Setting the record straight on management of Lincoln National Forest
Recently, I have seen and heard a lot of rhetoric about the management of the Lincoln National Forest in Southern New Mexico. While it isn’t unusual for people to publicly express their dissatisfaction about some facet of our management, the information and publicity surrounding the tree-cutting event on Sept. 17 near Cloudcroft was troubling because it so blatantly distorted the facts.
I am proud of the work being done by employees of the Lincoln National Forest in partnership with individuals, organizations and local governments. Tremendous work has been done to reduce the fire hazard near communities and restore the health and resiliency of the forest.
Over 570,000 acres have been treated on the Lincoln National Forest in the past 30 years, ranging from timber sales to mechanical thinning to prescribed fire. These treatments have created wildlife openings, seeding, and watershed and rangeland improvements. Over the past decade, the Lincoln shifted its focus to national forest lands within the wildland-urban interface as identified and prioritized through community wildfire protection plans. In this 10-year time frame, the Lincoln treated over 421,000 acres compared to 159,805 acres treated in the previous 20 years.
This threefold increase demonstrates our agency’s commitment to helping protect communities from wildfire. On the Sacramento Ranger District, over 121,000 acres of treatment have occurred in the past 10 years. Specifically, of the 1,800 acres of National Forest System land within a 1/2-mile buffer of the Village of Cloudcroft, 59 percent has been treated.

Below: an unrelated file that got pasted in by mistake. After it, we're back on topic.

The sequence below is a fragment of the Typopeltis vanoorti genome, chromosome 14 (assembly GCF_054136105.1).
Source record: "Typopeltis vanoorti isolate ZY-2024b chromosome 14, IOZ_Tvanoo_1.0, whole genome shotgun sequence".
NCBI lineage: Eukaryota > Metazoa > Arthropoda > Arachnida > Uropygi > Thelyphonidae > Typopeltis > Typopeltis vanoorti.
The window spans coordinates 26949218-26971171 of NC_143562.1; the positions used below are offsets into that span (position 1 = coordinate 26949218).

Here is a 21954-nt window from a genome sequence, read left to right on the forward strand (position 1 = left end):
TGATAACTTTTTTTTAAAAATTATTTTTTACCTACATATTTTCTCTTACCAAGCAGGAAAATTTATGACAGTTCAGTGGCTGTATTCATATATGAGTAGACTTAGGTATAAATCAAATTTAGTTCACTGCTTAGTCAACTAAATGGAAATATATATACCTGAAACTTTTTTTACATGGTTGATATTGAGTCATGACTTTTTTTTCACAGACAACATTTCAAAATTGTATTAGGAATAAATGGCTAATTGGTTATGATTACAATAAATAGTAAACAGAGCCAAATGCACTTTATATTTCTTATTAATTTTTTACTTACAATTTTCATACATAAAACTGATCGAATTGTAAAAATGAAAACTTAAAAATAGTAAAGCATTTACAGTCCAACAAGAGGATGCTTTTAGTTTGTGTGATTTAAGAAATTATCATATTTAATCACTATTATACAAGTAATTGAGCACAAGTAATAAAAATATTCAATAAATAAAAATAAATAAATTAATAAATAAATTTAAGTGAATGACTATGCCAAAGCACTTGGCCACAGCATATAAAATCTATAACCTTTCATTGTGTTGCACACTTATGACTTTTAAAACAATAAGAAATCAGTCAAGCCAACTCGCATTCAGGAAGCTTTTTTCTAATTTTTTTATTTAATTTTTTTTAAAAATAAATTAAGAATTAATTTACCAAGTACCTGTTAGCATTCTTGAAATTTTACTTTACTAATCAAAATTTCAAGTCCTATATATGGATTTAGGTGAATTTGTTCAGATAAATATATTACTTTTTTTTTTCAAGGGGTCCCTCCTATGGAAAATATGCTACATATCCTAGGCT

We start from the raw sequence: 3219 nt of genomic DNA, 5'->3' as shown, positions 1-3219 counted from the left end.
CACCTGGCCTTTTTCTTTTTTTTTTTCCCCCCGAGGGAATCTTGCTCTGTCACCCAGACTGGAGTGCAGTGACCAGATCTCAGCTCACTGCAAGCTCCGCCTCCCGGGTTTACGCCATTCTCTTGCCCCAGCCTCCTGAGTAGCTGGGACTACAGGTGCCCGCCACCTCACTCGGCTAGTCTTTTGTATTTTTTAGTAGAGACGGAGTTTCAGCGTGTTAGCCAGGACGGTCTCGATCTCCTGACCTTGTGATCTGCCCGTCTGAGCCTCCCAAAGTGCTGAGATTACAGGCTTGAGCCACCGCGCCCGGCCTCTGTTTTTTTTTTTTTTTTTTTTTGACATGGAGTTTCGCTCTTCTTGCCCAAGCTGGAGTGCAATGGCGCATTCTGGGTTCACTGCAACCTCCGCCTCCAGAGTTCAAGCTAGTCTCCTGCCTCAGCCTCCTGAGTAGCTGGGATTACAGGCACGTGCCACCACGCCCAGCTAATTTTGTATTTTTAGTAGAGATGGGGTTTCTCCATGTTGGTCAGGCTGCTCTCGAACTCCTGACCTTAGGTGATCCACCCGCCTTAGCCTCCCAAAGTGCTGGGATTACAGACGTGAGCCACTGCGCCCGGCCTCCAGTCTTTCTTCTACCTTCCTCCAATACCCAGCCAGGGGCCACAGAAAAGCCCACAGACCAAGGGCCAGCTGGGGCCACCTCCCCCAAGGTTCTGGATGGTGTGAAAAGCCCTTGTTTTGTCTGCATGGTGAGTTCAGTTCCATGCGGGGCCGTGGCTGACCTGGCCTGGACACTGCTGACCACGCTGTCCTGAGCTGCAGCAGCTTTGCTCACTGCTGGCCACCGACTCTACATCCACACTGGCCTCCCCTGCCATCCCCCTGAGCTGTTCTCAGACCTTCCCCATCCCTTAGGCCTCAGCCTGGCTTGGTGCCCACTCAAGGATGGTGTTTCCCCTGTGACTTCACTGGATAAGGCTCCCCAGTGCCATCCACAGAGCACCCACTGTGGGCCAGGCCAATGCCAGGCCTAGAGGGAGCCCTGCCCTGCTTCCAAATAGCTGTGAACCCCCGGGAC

Such treatments will continue with the aim of protecting communities from wildfire and improving forest health, resiliency and ecological function. In fact, our collaboration on the proposed Southern Sacramento Mountains Restoration Project through the Otero County Working Group is a prime example of how close collaboration can lead to an outstanding project with widespread ecological, recreational and economic benefit. This project proposes to restore forest health, reduce fire hazard, and support local economies on nearly 300,000 acres across Forest Service, state and private lands within the Lincoln National Forest boundary.
Management of public lands requires involvement of us all. I and the employees of the Lincoln National Forest are fully committed to working collaboratively with all of the counties and local governments in the management of the Lincoln National Forest. I believe we share a common vision for the health and resiliency of the Lincoln while providing for sustainable economic vitality and support for rural lifestyles of the mountain communities in and around the forest.
I thank all concerned citizens for their involvement in managing the Lincoln, which is your national forest. I ask for your support, your energy, and your ideas to help us meet this challenge.
Corbin Newman is regional forester of the USDA Forest Service’s Southwestern Region.
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